I am happy to report good news for speakers. A recent study in the Personality and Social Psychology Bulletin offers a relatively easy way to increase your connection with an audience along one significant dimension.
To understand what’s going on, it’s useful to know something about an older body of research on what’s important to audiences in speakers. What makes for a successful speaker, in short?
The answer is two-fold: trust and credibility. We audiences want to know that we can trust our speakers – and we want to find them credible. Give us those two attributes and we’re happy campers.
I’ve written before about how those two attributes have both verbal and non-verbal components. You demonstrate trust in terms of content by showing you understand the audience’s problems. You establish credibility by showing you know how to solve those problems.
In body language terms, you establish trust with open behavior and gestures, and credibility with authoritative behavior and gestures. The voice is especially important in this regard – to establish authority, speak at the low end, but not the bottom, of your vocal range. Speakers often overcompensate instinctively, pushing their voices too low, thus achieving a vocal quality something like the sound of squirrels playing in gravel – not very authoritative. And a voice pitched too high can sound stressed out or frantic, so don’t go there, either.
OK, so a simple technique to improve either trust or credibility would be welcome news for speakers, wouldn’t it? And thus to the good news. The study found that “a neutral face with a slightly upturned mouth and eyebrows makes people look more trustworthy.”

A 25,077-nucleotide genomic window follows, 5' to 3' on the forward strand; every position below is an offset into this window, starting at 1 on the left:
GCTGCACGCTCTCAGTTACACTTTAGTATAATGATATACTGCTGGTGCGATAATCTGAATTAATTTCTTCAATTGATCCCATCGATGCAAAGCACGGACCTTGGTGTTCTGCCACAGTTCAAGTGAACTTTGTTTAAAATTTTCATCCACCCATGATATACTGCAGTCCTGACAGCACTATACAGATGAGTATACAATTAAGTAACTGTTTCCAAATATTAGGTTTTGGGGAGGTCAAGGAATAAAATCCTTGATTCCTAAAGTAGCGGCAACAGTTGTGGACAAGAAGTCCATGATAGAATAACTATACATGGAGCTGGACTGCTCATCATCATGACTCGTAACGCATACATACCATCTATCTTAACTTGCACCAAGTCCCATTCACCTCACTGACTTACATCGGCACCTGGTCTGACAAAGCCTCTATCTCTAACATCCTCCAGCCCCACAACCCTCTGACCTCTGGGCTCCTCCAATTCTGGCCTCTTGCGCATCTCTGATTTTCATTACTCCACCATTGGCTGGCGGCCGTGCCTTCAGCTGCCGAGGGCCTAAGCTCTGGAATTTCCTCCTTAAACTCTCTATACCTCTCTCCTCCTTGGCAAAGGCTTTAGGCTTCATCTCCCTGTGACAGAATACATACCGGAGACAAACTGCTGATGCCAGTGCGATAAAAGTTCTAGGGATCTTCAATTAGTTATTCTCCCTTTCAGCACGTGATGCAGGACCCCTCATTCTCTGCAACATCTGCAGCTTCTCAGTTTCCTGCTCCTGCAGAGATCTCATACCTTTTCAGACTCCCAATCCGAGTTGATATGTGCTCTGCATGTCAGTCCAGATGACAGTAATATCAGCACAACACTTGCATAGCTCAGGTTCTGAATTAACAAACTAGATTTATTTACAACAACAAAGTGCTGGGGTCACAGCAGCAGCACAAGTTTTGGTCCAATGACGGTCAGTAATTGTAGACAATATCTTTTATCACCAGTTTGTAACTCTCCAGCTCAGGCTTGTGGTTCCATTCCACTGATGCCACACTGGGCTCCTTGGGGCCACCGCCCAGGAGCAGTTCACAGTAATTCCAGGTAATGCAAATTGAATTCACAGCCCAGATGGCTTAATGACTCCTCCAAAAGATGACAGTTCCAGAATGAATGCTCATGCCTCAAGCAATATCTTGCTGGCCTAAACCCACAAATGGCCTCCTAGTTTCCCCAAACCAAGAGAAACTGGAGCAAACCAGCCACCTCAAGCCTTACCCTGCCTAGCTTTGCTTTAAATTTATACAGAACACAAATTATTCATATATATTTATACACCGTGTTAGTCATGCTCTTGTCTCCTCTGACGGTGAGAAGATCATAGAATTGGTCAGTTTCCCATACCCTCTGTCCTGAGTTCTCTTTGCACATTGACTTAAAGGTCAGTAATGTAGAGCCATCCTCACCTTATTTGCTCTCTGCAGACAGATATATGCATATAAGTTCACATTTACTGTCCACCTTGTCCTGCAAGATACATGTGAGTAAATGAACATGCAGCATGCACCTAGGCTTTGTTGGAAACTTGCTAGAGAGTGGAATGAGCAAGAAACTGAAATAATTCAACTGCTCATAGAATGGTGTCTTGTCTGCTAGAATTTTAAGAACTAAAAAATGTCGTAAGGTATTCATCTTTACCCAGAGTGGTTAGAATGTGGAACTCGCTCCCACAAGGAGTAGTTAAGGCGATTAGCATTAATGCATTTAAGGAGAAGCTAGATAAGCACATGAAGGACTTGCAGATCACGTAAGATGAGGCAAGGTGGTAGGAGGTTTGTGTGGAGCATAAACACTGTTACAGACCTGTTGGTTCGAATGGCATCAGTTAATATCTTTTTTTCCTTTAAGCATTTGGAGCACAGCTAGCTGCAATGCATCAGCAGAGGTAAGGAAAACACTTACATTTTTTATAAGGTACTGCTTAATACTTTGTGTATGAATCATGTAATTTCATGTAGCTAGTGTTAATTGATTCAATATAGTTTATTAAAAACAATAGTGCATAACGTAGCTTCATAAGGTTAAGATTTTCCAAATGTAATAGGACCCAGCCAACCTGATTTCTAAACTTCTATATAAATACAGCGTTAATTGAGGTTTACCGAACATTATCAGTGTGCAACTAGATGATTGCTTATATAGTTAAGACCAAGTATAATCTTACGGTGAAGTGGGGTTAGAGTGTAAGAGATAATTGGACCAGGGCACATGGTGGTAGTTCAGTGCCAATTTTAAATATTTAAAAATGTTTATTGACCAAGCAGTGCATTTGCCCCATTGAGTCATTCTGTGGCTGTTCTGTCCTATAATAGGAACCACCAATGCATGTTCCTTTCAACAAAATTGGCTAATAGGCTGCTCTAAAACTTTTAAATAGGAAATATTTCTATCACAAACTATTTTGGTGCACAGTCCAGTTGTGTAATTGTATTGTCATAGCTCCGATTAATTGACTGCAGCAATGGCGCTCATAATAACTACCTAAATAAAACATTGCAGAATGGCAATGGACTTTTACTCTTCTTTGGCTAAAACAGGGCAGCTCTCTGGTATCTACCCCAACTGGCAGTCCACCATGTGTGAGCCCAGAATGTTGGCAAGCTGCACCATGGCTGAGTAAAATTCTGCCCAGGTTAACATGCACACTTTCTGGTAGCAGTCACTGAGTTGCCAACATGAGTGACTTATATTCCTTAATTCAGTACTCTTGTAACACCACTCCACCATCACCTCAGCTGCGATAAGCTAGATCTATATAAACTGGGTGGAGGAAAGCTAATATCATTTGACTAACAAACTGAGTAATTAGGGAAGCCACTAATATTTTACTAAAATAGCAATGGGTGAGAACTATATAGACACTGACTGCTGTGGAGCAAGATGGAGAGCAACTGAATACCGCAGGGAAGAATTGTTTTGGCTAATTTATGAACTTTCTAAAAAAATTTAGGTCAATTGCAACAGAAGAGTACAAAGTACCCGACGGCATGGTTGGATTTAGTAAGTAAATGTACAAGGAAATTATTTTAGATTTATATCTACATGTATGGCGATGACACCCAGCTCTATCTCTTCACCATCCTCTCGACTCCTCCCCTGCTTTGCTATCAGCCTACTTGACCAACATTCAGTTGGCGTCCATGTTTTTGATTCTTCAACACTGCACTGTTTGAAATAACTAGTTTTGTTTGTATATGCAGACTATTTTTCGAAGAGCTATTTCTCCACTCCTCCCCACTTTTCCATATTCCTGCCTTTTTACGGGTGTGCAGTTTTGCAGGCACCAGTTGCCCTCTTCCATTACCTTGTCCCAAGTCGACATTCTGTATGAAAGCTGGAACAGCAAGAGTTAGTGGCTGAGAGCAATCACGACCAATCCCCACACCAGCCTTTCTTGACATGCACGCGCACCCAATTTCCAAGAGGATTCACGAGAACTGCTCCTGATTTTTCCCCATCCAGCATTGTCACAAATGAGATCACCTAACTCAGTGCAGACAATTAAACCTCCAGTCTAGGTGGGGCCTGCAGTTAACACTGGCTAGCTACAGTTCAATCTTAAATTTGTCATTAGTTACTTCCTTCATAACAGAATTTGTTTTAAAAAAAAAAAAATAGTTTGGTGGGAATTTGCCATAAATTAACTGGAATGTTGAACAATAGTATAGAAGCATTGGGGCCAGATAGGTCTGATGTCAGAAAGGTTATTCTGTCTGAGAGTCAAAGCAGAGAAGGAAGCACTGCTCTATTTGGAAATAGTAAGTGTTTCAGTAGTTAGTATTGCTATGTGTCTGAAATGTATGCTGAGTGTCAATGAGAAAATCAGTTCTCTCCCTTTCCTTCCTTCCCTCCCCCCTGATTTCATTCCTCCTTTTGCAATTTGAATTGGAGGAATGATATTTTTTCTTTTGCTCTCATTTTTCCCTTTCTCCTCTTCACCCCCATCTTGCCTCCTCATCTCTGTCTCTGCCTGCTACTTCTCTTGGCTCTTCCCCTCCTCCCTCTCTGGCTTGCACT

The author of the study, Dr. Jonathan Freeman, said, “Our findings show that facial cues conveying trustworthiness are malleable while facial cues conveying competence and ability are significantly less so. The results suggest you can influence to an extent how trustworthy others perceive you to be… but perceptions of your competence or ability are considerably less able to be changed.”
For those speakers not completely terrified or over-caffeinated, this facial expression seems relatively easy to adopt and thus use to increase your trustworthiness.
Good news for those speakers looking to improve their performances with body language. And, as the author of the study notes, this kind of body language message is more powerful because “…the brain automatically responds to a face’s trustworthiness before it is even consciously perceived. The results are consistent with an extensive body of research suggesting that we form spontaneous judgments of other people that can be largely outside awareness. These findings provide evidence that the amygdala’s processing of social cues in the absence of awareness may be more extensive than previously understood.”
In other words, you don’t consciously control your evaluation of other people’s trustworthiness. Your unconscious mind does. So the ability to influence that unconscious decision is powerful for speakers looking to connect with audiences.
I’m going to start practicing that little smile and raised eyebrows. If I do it regularly, it will become automatic behavior on my part, and then watch out world – I’ll be selling Brooklyn Bridges to all comers. Or at least a more positive connection in my speeches.